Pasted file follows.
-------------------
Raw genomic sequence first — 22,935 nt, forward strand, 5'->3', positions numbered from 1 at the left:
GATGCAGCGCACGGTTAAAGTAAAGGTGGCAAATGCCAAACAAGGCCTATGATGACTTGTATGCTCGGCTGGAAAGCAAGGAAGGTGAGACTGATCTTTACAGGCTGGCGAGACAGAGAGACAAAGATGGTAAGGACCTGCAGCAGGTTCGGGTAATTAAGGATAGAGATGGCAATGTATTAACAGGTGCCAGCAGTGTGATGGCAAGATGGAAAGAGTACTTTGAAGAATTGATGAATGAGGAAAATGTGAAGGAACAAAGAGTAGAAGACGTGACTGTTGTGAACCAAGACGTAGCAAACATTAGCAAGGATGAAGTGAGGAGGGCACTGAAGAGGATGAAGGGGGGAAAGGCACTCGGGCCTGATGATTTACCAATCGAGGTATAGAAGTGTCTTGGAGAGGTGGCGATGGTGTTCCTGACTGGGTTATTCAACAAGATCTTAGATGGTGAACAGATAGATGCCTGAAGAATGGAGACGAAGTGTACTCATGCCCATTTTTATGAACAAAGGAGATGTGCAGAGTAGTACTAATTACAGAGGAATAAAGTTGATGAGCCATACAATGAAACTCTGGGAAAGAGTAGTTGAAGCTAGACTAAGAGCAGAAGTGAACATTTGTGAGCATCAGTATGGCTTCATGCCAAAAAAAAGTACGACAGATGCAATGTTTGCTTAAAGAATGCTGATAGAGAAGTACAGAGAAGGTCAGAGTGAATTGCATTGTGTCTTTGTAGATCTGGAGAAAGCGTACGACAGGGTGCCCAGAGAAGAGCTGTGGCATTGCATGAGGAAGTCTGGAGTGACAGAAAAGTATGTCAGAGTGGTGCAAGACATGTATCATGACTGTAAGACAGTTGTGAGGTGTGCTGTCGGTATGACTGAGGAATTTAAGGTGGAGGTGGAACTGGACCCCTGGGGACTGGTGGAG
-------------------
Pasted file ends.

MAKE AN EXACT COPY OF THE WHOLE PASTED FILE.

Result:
Raw genomic sequence first — 22,935 nt, forward strand, 5'->3', positions numbered from 1 at the left:
GATGCAGCGCACGGTTAAAGTAAAGGTGGCAAATGCCAAACAAGGCCTATGATGACTTGTATGCTCGGCTGGAAAGCAAGGAAGGTGAGACTGATCTTTACAGGCTGGCGAGACAGAGAGACAAAGATGGTAAGGACCTGCAGCAGGTTCGGGTAATTAAGGATAGAGATGGCAATGTATTAACAGGTGCCAGCAGTGTGATGGCAAGATGGAAAGAGTACTTTGAAGAATTGATGAATGAGGAAAATGTGAAGGAACAAAGAGTAGAAGACGTGACTGTTGTGAACCAAGACGTAGCAAACATTAGCAAGGATGAAGTGAGGAGGGCACTGAAGAGGATGAAGGGGGGAAAGGCACTCGGGCCTGATGATTTACCAATCGAGGTATAGAAGTGTCTTGGAGAGGTGGCGATGGTGTTCCTGACTGGGTTATTCAACAAGATCTTAGATGGTGAACAGATAGATGCCTGAAGAATGGAGACGAAGTGTACTCATGCCCATTTTTATGAACAAAGGAGATGTGCAGAGTAGTACTAATTACAGAGGAATAAAGTTGATGAGCCATACAATGAAACTCTGGGAAAGAGTAGTTGAAGCTAGACTAAGAGCAGAAGTGAACATTTGTGAGCATCAGTATGGCTTCATGCCAAAAAAAAGTACGACAGATGCAATGTTTGCTTAAAGAATGCTGATAGAGAAGTACAGAGAAGGTCAGAGTGAATTGCATTGTGTCTTTGTAGATCTGGAGAAAGCGTACGACAGGGTGCCCAGAGAAGAGCTGTGGCATTGCATGAGGAAGTCTGGAGTGACAGAAAAGTATGTCAGAGTGGTGCAAGACATGTATCATGACTGTAAGACAGTTGTGAGGTGTGCTGTCGGTATGACTGAGGAATTTAAGGTGGAGGTGGAACTGGACCCCTGGGGACTGGTGGAG